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Good grief

What meal should be called “dinner” is a British debate as old as time and one that staunchly divides the nation.

But now, the argument may have been settled once and for all by one of the greatest Englishmen of all time: William Shakespeare.

The 17th-century bard and linguistic renegade used “dinner” when talking about the middle-of-the-day meal, agreeing with much of the North of England.

Yes, we knew that. The question becomes what did later people call it all?

What did the Victorians say?

Shakespeare puts an end to ‘dinner or supper’ debate
The name for the evening meal has long divided the nation but it would appear that the bard agreed with north England

And that’s the headline, which is even worse. Because supper is an entirely different meal anyway. That’s the light snack before bed, not the blowout three plater which could be dinner or lunch or tea.


27 thoughts on “Good grief”

  1. Did we ever find out what David Cameron’s “country supper” consisted of? We were recently invited to a wealthy titled (Baronet) neighbour’s “kitchen supper”. My daughter said that our level was probably “utility room supper”.

  2. Andrew: It were me too. However our granddaughter is being taught breakfast, lunch, dinner after her father’s usage so we do try to remember!

  3. I tend to differentiate between week days and weekends.
    Week days it’s lunch in the afternoon, dinner in the evening.
    Weekends it’s dinner around midday, tea in the evenings.

  4. A tad off topic but since it’s the same paper it was kind enough to inform me, in article solely dedicated to doing so, that the Spanish dine late. Commonly at 10PM. News to me, because it’s impossible to get a table after 10 anywhere I’ve lived. Or if you do, they’re hustling you to get finished before 11 so they can close. Aranda de Duero, most of them shut at 7:30 & it was down to take-away kebabs. (On the other hand the lechera (suckling pig) is to die for. So whenever they’ll condescend to serve it.) And the actual Spanish don’t eat at night anyway. Widely believed late eating leads to bad sleeping. The main meal’s around 2PM. Hence the 3 hour lunch breaks.
    I can only presume the writer’s experience of the country only extends to Marbella – second homes for Europe’s third rate criminals & virtually a foreign enclave. She certainly looked the type. I do find the Torygraph emulates the Graun in many regards. Written as it is, from another planet in possibly another universe.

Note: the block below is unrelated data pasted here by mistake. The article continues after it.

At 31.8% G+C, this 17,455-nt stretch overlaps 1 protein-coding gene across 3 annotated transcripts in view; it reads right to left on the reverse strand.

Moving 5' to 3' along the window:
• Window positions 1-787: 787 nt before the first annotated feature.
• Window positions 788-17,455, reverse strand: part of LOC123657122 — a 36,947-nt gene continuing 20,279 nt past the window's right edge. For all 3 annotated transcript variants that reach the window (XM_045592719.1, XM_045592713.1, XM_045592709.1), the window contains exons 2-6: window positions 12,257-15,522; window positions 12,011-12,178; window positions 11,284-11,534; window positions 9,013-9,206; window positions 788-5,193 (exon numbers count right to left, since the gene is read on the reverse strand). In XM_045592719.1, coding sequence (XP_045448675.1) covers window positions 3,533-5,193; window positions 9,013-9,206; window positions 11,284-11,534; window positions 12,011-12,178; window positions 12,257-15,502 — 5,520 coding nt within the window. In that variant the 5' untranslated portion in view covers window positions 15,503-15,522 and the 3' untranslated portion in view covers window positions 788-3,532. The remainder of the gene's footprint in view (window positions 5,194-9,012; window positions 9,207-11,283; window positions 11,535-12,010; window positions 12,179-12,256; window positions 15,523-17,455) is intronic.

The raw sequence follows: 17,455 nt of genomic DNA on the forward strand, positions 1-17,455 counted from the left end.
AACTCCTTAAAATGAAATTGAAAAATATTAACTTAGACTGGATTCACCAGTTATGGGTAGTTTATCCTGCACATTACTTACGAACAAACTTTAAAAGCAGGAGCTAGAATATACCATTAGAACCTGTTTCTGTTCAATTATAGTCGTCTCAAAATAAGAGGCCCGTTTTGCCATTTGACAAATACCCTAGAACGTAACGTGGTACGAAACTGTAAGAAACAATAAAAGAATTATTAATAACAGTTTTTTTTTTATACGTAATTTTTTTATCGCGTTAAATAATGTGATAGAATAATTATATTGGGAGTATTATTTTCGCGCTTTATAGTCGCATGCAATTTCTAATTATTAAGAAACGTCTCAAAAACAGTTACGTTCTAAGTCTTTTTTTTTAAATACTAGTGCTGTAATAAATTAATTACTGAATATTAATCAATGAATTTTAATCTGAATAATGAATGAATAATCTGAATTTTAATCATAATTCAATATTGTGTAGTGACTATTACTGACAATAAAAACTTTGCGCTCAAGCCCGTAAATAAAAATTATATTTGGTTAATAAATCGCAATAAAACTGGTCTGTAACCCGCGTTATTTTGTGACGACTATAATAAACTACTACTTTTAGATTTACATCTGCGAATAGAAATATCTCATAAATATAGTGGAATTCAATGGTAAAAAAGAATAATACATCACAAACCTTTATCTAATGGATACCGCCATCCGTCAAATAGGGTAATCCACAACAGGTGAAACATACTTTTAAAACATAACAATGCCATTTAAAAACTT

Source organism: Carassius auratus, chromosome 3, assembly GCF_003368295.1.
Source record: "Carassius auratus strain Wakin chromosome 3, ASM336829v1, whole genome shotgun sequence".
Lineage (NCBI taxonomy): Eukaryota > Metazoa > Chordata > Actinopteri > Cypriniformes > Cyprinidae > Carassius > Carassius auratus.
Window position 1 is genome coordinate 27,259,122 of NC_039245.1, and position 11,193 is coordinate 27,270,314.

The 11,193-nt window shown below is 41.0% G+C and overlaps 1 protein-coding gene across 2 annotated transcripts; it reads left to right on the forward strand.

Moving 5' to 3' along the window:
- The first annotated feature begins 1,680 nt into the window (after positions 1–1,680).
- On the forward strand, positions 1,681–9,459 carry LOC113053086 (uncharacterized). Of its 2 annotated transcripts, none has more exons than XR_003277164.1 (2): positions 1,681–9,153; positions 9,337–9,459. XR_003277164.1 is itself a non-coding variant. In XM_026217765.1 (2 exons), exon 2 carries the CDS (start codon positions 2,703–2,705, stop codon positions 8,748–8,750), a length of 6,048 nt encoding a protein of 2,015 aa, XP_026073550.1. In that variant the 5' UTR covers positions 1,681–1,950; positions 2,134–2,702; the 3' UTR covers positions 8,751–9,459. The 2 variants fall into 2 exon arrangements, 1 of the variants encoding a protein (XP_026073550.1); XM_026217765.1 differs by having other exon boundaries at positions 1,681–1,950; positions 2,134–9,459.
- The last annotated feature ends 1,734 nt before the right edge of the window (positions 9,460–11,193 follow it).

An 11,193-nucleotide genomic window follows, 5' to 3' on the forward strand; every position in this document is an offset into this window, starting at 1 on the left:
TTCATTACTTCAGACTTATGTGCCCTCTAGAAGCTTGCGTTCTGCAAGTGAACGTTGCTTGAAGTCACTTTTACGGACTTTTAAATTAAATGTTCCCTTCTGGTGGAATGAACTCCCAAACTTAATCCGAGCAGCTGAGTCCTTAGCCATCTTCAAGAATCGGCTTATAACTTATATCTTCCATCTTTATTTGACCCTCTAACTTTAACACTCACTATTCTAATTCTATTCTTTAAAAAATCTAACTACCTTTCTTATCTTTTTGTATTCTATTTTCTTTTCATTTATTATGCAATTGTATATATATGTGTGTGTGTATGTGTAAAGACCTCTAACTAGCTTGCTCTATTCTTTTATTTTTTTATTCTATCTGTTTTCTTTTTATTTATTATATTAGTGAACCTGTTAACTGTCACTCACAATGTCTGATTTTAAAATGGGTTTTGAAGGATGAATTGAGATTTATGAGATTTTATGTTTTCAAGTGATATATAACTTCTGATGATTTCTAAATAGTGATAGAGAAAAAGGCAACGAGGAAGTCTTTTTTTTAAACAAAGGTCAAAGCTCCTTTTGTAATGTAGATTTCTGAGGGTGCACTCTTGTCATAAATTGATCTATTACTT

5. BiS: I think it’s just another example of the rule that whenever you read anything in the paper on which you have a bit of knowledge or expertise, it’s always wrong.

  6. When I was young Dinner was the name of the main meal of the day; when that was eaten varied: not simply between north and south but also between classes (and Sunday dinner was in the middle of the day even for many middle-class households who ate Dinner in the evening on weekdays).
    The UKIPgraph journalist seems to be regrettably ignorant that the difference between north and south was *not* about the name of the meal but which of the three daily meals was the major one.

  7. @BiS

    The Spanish restaurant culture must have changed. When I was working in Madrid (late 80s), restaurants opened for the evening at 9pm, but there were only tourists in there before 10. And sitting down close to midnight wasn’t unknown.

  8. Madrid maybe, Chris. Also Barca. They get a sufficient number of a certain sort of tourist & resident. I’m basically Londoner/Parisian but could thrive in NYC. Paris we regularly didn’t go out for the evening until midnight with a meal & a club in front of us. The rest of France is more like Spain. Last area in lived in London was Bayswater. Similar sort of culture. Croydon or Bradford are on a different planet.
    I think it’s just another example of the rule that whenever you read anything in the paper on which you have a bit of knowledge or expertise, it’s always wrong.
    Almost everything there will make it harder to sell your house. Our business did ( still does) pre-sale refurbs. A sizeable proportion of what we did. We made a lot of money at it. All from recommendations. We’re experts